Tuesday 17 September 2019

Cyclist killed in late-night city taxi crash may have stopped to fix his bike chain, inquest hears

The Dublin Coroner's Court
The Dublin Coroner's Court

Louise Roseingrave

A 40-year-old cyclist who fell onto the road as he dismounted his bicycle was fatally struck by a passing taxi in Dublin city.

An inquest heard that Paul Hannon (40) a solicitor working at the Central Bank from Castleknock, Dublin 15 may have stopped to fix his bike chain.

Described as ‘a wonderful son, brother and colleague’ Mr Hannon died after he sustained chest injuries in what the coroner described as a tragedy that was down ‘split second timing.’

“He was a wonderful son, brother, friend and colleague. He is a tremendous loss. He left his mark on this city, country and on this planet. We as a family are very grateful for the consideration of the jury and to all those who have supported us over the last 18 months,” Mr Hannon’s brother Phillip Hannon said.

The accident happened at 1am on March 24 2017 at the junction of Bull Alley and Patrick Street in Dublin 8. Mr Hannon had organised a surprise party for a colleague and was cycling home.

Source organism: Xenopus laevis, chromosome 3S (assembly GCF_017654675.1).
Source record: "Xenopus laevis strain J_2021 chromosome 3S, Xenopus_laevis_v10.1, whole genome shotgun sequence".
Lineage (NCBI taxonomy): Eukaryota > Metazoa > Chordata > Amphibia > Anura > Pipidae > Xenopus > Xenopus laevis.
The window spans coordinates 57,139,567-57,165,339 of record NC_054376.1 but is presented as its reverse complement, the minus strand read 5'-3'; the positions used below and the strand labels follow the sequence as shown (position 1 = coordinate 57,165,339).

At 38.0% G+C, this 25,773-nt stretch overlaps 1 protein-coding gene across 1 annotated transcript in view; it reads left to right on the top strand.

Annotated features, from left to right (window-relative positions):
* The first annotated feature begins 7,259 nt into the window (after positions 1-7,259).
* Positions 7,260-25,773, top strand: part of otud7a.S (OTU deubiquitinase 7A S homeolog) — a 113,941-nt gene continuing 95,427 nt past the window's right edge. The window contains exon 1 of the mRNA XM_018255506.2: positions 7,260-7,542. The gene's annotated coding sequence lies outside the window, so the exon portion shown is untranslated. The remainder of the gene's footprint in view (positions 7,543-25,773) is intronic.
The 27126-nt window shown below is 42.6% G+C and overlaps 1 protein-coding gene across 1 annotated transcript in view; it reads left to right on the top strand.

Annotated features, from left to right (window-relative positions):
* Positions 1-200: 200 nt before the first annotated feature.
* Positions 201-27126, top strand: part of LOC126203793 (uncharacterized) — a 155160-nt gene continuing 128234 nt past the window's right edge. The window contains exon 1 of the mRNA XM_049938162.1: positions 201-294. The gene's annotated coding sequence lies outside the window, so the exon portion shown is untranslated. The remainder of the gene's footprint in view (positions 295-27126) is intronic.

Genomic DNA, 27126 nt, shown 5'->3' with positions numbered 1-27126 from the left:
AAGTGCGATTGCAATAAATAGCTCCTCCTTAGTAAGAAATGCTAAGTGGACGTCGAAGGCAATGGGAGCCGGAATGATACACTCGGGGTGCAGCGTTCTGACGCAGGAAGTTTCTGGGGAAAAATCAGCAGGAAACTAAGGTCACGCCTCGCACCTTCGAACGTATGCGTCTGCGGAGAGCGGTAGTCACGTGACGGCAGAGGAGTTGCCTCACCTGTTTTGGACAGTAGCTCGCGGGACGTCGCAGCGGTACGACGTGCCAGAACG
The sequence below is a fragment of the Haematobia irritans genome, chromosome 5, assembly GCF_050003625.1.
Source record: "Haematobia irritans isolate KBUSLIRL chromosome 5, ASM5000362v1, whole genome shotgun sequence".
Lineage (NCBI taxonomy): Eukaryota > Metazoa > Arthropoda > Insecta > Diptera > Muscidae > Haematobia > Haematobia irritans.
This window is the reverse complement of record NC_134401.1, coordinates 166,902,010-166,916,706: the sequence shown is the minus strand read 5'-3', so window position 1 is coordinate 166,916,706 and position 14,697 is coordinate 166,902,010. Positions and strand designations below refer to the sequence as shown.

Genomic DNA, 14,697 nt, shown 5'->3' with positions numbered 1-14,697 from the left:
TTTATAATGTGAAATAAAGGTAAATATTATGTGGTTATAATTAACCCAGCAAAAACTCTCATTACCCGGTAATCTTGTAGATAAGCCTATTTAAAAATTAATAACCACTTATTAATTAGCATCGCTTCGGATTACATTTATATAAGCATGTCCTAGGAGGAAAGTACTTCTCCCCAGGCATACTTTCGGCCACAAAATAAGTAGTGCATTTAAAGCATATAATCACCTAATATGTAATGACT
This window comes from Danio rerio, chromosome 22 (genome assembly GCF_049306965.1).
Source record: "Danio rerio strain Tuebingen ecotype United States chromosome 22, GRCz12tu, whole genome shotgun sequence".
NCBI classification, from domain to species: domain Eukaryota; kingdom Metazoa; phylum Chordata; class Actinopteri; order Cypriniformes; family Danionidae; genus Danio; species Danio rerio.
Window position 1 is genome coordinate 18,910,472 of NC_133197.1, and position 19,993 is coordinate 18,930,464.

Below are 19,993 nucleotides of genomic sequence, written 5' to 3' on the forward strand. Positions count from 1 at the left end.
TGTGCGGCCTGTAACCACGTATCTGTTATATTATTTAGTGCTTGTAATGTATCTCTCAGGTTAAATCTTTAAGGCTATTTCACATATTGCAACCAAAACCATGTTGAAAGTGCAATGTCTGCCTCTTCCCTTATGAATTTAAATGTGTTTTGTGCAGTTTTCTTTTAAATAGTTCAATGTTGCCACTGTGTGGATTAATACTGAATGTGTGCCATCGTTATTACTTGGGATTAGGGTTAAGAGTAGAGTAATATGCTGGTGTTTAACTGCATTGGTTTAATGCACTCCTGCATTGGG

He cycled west along Bull Alley where CCTV footage captured his last movements. He reached the central median on Patrick Street near Christchurch where he stopped and began to dismount but fell backwards.

Public Service Vehicle Inspector Garda Edward Davin examined the bicycle and found it was not damaged in the incident but the chain was derailed.

“Mr Hannon lost his balance as he was dismounting his bicycle and fell out into the line of traffic. There was nothing he could do to stop his fall,” he said.

The garda noted a hesitation in the dismount that may have been caused by an item of clothing catching on the bike but he said this was speculation.

Mr Hannon was struck by a passing taxi fractions of a second later.

“I didn’t see where this person came from. I passed the traffic lights. I heard a bang,” taxi driver Anthony Olagide said.

His three passengers were doctors who tended to the injured man.

Emergency services rushed Mr Hannon to St James’s Hospital where he was pronounced dead. Paramedics brought his damaged cycle helmet to the emergency department. A post-mortem gave the cause of death was hypovolemic shock (blood loss) due to extensive lung injuries due to a collision with a car.

Coroner Dr Crona Gallagher said Mr Hannon had the equivalent of four units of alcohol in his system according to a post-mortem toxicology screening.

Gardai investigated the incident and a file was sent to the Director of Public Prosecutions (DPP) but no charges were brought. The jury returned a verdict of accidental death.

“It was down to split second timing and I can only imagine how difficult this has been for the family,” Dr Gallagher said.

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